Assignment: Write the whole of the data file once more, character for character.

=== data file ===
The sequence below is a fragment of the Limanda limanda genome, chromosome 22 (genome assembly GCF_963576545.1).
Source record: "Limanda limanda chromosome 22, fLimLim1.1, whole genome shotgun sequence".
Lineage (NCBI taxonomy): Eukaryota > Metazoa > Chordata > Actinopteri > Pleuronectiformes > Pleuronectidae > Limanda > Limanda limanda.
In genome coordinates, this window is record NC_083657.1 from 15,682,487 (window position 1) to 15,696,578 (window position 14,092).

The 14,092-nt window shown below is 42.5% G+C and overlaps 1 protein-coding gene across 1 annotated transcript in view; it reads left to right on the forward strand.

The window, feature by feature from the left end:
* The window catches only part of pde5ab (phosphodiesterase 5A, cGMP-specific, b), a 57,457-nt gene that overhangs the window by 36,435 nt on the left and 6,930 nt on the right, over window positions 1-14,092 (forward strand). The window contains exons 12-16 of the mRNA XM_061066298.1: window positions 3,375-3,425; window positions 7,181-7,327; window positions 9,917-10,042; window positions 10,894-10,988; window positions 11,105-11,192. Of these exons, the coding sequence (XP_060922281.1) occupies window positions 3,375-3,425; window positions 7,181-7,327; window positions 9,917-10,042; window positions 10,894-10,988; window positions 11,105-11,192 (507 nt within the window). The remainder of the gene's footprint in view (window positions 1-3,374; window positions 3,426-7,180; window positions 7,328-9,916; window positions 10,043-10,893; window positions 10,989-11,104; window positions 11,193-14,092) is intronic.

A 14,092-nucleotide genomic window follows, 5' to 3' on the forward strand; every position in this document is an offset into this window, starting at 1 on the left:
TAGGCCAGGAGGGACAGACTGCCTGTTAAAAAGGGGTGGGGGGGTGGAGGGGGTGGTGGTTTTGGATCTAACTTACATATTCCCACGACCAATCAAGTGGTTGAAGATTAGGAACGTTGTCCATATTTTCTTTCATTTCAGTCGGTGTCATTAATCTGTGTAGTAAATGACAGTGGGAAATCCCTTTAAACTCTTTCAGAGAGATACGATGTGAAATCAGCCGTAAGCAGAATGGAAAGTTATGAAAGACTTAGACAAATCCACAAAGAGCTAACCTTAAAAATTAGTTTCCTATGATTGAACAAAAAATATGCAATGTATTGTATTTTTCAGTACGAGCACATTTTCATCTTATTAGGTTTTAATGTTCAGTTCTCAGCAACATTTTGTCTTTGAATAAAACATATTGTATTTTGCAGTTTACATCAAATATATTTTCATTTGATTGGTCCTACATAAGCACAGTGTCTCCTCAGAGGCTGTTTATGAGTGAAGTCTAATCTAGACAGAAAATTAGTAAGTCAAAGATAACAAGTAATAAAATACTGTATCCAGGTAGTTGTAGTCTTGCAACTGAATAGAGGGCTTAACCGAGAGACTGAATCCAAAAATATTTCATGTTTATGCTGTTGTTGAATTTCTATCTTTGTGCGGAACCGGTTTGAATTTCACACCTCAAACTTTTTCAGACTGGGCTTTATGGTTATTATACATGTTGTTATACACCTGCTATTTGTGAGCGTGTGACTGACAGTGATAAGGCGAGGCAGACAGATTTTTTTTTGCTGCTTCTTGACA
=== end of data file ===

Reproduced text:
The sequence below is a fragment of the Limanda limanda genome, chromosome 22 (genome assembly GCF_963576545.1).
Source record: "Limanda limanda chromosome 22, fLimLim1.1, whole genome shotgun sequence".
Lineage (NCBI taxonomy): Eukaryota > Metazoa > Chordata > Actinopteri > Pleuronectiformes > Pleuronectidae > Limanda > Limanda limanda.
In genome coordinates, this window is record NC_083657.1 from 15,682,487 (window position 1) to 15,696,578 (window position 14,092).

The 14,092-nt window shown below is 42.5% G+C and overlaps 1 protein-coding gene across 1 annotated transcript in view; it reads left to right on the forward strand.

The window, feature by feature from the left end:
* The window catches only part of pde5ab (phosphodiesterase 5A, cGMP-specific, b), a 57,457-nt gene that overhangs the window by 36,435 nt on the left and 6,930 nt on the right, over window positions 1-14,092 (forward strand). The window contains exons 12-16 of the mRNA XM_061066298.1: window positions 3,375-3,425; window positions 7,181-7,327; window positions 9,917-10,042; window positions 10,894-10,988; window positions 11,105-11,192. Of these exons, the coding sequence (XP_060922281.1) occupies window positions 3,375-3,425; window positions 7,181-7,327; window positions 9,917-10,042; window positions 10,894-10,988; window positions 11,105-11,192 (507 nt within the window). The remainder of the gene's footprint in view (window positions 1-3,374; window positions 3,426-7,180; window positions 7,328-9,916; window positions 10,043-10,893; window positions 10,989-11,104; window positions 11,193-14,092) is intronic.

A 14,092-nucleotide genomic window follows, 5' to 3' on the forward strand; every position in this document is an offset into this window, starting at 1 on the left:
TAGGCCAGGAGGGACAGACTGCCTGTTAAAAAGGGGTGGGGGGGTGGAGGGGGTGGTGGTTTTGGATCTAACTTACATATTCCCACGACCAATCAAGTGGTTGAAGATTAGGAACGTTGTCCATATTTTCTTTCATTTCAGTCGGTGTCATTAATCTGTGTAGTAAATGACAGTGGGAAATCCCTTTAAACTCTTTCAGAGAGATACGATGTGAAATCAGCCGTAAGCAGAATGGAAAGTTATGAAAGACTTAGACAAATCCACAAAGAGCTAACCTTAAAAATTAGTTTCCTATGATTGAACAAAAAATATGCAATGTATTGTATTTTTCAGTACGAGCACATTTTCATCTTATTAGGTTTTAATGTTCAGTTCTCAGCAACATTTTGTCTTTGAATAAAACATATTGTATTTTGCAGTTTACATCAAATATATTTTCATTTGATTGGTCCTACATAAGCACAGTGTCTCCTCAGAGGCTGTTTATGAGTGAAGTCTAATCTAGACAGAAAATTAGTAAGTCAAAGATAACAAGTAATAAAATACTGTATCCAGGTAGTTGTAGTCTTGCAACTGAATAGAGGGCTTAACCGAGAGACTGAATCCAAAAATATTTCATGTTTATGCTGTTGTTGAATTTCTATCTTTGTGCGGAACCGGTTTGAATTTCACACCTCAAACTTTTTCAGACTGGGCTTTATGGTTATTATACATGTTGTTATACACCTGCTATTTGTGAGCGTGTGACTGACAGTGATAAGGCGAGGCAGACAGATTTTTTTTTGCTGCTTCTTGACA